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Throughout the course of this season of Lent, we intend to follow our Lord and Savior, Jesus Christ as He makes His way to the cross to atone for our sin and the sin of the whole world. It is true that we can view His entire ministry beginning with His Baptism in the Jordan River as His “journey to the cross.” But our intention during these mid-week services is to follow our Lord on his “journey to the cross” beginning with the time that He leaves the Upper Room in Jerusalem with His disciples and goes to the Garden of Gethsemane, to the time with He is crucified, died and buried on Good Friday. Incredibly, this covers a time period of no more than 24 hours. And yet what takes place in that short period of time will be more than we can cover in these eight Lenten services.
And so we begin this “journey to the cross” in the Garden of Gethsemane. This evening we’ll consider the agony that Jesus experiences and the prayer that He prays there. Next week, we’ll consider His betrayal and arrest there.
All four, gospel writers’ record the events that took place in the Garden. I have pieced them all together to get as comprehensive picture of the scene as possible.
“When Jesus had spoken these words, he went out with his disciples across the Kidron Valley, where there was a garden, which he and his disciples entered. Now Judas, who betrayed him, also knew the place, for Jesus often met there with his disciples. (John 18:1-2) Then Jesus went with them to a place called Gethsemane, and he said to his disciples, “Sit here, while I go over there and pray.” And taking with him Peter and the two sons of Zebedee, he began to be sorrowful and troubled. Then he said to them, “My soul is very sorrowful, even to death; remain here, and watch with me.” (Matthew 26:36-38). And He withdrew from there about a stone’s throw and knelt down and prayed. (Luke 22:41) And he said, “Abba, Father, all things are possible for you. Remove this cup from me. Yet not what I will, but what you will.” And he came and found them sleeping, and he said to Peter, “Simon, are you asleep? Could you not watch one hour? Watch and pray that you may not enter into temptation. The spirit indeed is willing, but the flesh is weak.” (Mark 14:36-38) Again, for the second time, he went away and prayed, “My Father, if this cannot pass unless I drink it, your will be done.” And again he came and found them sleeping, for their eyes were heavy. So, leaving them again, he went away and prayed for the third time, saying the same words again. (Matthew 26:42-44) And there appeared to him an angel from heaven, strengthening him. And being in an agony he prayed more earnestly; and his sweat became like great drops of blood falling down to the ground. (Luke 22:43-44) And he came the third time and said to them, “Are you still sleeping and taking your rest? It is enough; the hour has come. The Son of Man is betrayed into the hands of sinners. Rise, let us be going; see, my betrayer is at hand.” (Mark 14:41-42).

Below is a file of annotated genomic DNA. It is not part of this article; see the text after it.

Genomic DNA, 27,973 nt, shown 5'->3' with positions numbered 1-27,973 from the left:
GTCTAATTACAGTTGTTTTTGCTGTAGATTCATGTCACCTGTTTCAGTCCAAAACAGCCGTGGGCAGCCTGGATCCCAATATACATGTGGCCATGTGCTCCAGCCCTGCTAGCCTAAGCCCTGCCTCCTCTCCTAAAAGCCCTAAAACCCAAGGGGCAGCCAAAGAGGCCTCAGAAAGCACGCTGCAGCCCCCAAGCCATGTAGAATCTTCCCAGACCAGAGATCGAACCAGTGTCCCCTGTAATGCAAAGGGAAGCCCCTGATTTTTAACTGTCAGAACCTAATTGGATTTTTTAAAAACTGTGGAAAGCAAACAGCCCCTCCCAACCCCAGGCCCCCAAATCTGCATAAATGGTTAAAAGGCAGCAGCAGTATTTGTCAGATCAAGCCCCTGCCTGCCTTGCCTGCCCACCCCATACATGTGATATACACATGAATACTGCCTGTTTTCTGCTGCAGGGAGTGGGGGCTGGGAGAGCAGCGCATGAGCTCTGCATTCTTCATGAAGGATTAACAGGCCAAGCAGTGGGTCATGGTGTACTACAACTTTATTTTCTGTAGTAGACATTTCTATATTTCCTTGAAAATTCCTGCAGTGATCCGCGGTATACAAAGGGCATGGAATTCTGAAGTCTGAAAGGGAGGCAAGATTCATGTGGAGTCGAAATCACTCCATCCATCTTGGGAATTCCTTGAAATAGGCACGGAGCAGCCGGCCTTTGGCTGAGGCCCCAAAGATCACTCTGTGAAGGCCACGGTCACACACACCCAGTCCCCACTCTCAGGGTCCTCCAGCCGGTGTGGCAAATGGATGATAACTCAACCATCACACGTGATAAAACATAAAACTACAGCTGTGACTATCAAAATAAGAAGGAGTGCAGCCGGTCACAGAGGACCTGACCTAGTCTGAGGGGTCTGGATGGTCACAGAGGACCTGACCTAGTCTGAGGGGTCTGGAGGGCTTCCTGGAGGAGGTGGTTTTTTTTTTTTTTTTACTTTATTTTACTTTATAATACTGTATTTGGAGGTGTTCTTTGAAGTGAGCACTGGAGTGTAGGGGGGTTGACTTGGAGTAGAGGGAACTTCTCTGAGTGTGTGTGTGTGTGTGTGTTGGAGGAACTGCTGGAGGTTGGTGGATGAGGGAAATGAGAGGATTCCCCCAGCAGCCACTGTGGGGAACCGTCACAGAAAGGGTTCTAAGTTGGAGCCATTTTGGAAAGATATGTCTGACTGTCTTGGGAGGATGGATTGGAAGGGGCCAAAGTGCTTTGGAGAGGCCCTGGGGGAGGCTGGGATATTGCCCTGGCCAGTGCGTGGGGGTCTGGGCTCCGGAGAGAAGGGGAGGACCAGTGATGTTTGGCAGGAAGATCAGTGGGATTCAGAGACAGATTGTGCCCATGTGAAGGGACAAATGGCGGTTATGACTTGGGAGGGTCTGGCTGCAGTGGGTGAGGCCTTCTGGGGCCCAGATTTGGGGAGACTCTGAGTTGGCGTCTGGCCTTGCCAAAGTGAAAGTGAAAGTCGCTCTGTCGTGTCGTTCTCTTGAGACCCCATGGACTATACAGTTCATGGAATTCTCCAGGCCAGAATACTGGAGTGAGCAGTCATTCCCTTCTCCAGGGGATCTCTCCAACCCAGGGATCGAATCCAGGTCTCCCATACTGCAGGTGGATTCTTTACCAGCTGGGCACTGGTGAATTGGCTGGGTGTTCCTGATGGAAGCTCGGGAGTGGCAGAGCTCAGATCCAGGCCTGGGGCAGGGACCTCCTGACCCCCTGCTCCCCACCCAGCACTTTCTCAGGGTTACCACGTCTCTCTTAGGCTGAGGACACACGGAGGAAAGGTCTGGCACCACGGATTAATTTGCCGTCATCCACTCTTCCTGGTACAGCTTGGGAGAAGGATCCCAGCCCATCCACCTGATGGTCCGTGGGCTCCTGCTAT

As soon as the Last Supper had ended, Jesus led His disciples minus Judas who had left early, across the Kidron brook and up the hill that leads to the Mount of Olives. There was a particular spot that He had come to many times before called Gethsemane. Judas would have surely known where Jesus would go after the Supper. It strikes us that we would have expected Jesus to go home after the Supper was ended. But Jesus has no home to go to. “Foxes have holes, and birds of the air have nests, but the Son of Man has nowhere to lay his head.” (Matthew 8:20).
Along the way, Matthew records this conversation between Jesus and His followers:
“Jesus said to them, “You will all fall away because of me this night. For it is written, ‘I will strike the shepherd, and the sheep of the flock will be scattered.’ But after I am raised up, I will go before you to Galilee.” Peter answered him, “Though they all fall away because of you, I will never fall away.” Jesus said to him, “Truly, I tell you, this very night, before the rooster crows, you will deny me three times.” Peter said to him, “Even if I must die with you, I will not deny you!” And all the disciples said the same.” (Matthew 26:30-35)
The disciples do not understand the magnitude of the danger that their sin and the sin of the world has brought upon Jesus. They think that they are strong enough, both physically and spiritually to stand firm and not deny Jesus. As we’ll see in just a minute, “the spirit is willing, but the flesh is weak.” How much better, how much safer we are, when instead of confessing our strength and self-confidence to our Lord, we confess our weakness and lack of faith and cling to Christ and Christ alone.
Arriving at the place, He asked eight of them to remain at the entrance of the garden. He asked the other three to stay close to Him while He prayed. The three are Peter, James and John. They’re the same three who, as we heard this past Sunday, Jesus had invited to accompany Him to the mountain where He was transfigured. There, they witnessed the unobstructed and clear view of His divinity. Here, they will witness an unobstructed and clear view of His humanity.